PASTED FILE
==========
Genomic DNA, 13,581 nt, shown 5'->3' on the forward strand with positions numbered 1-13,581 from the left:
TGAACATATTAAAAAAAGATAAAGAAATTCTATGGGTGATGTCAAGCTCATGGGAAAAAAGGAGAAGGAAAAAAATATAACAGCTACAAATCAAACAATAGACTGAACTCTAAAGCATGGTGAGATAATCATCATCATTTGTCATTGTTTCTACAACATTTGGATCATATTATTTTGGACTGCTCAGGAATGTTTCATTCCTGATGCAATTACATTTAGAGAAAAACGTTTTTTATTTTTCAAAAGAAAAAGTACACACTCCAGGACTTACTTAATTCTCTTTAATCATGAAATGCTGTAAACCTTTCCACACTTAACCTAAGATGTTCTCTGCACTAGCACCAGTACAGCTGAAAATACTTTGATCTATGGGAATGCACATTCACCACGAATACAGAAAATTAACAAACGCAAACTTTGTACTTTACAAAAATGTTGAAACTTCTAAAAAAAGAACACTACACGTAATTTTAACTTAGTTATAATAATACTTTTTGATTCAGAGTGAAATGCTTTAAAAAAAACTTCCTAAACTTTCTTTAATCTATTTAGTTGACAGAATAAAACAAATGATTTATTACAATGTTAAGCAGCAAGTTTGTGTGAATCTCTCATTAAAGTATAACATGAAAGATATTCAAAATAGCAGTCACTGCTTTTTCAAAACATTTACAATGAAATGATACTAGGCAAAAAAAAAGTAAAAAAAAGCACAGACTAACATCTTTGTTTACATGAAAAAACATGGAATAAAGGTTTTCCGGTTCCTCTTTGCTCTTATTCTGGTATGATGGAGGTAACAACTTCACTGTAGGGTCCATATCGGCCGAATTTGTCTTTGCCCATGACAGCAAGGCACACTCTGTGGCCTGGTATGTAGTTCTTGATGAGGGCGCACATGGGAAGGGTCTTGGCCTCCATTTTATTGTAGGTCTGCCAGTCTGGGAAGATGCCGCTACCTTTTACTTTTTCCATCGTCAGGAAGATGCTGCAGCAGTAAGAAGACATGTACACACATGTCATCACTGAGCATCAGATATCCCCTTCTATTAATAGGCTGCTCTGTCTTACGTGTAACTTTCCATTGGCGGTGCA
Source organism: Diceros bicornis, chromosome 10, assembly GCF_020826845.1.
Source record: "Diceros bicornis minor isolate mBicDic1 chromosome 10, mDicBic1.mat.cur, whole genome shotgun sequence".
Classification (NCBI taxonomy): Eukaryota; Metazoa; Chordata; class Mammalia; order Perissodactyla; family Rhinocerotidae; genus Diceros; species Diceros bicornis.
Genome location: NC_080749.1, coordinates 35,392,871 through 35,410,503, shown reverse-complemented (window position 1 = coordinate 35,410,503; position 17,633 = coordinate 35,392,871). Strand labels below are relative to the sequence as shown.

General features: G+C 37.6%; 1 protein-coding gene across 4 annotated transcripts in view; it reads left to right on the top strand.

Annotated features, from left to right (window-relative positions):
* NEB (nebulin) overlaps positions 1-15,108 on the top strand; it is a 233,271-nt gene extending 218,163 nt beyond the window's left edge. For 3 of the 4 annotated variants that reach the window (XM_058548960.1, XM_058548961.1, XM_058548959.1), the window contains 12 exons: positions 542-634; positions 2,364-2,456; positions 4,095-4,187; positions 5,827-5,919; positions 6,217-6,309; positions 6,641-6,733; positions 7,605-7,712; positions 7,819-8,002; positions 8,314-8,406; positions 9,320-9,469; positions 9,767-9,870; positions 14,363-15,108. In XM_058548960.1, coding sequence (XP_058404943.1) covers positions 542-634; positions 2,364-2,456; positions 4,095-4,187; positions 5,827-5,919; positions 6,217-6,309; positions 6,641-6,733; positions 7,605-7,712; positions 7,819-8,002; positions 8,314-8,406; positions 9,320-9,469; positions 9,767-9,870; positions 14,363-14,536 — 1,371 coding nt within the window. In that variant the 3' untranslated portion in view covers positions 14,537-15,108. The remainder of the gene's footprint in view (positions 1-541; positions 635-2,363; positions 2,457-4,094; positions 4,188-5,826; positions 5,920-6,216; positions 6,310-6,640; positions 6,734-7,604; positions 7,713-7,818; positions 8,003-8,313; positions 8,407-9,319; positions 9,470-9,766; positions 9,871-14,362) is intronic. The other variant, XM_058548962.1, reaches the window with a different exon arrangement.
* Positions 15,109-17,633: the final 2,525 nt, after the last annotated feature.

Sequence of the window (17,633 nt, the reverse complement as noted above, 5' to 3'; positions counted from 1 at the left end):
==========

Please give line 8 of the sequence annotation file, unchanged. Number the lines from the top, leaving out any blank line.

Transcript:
Annotated features, from left to right (window-relative positions):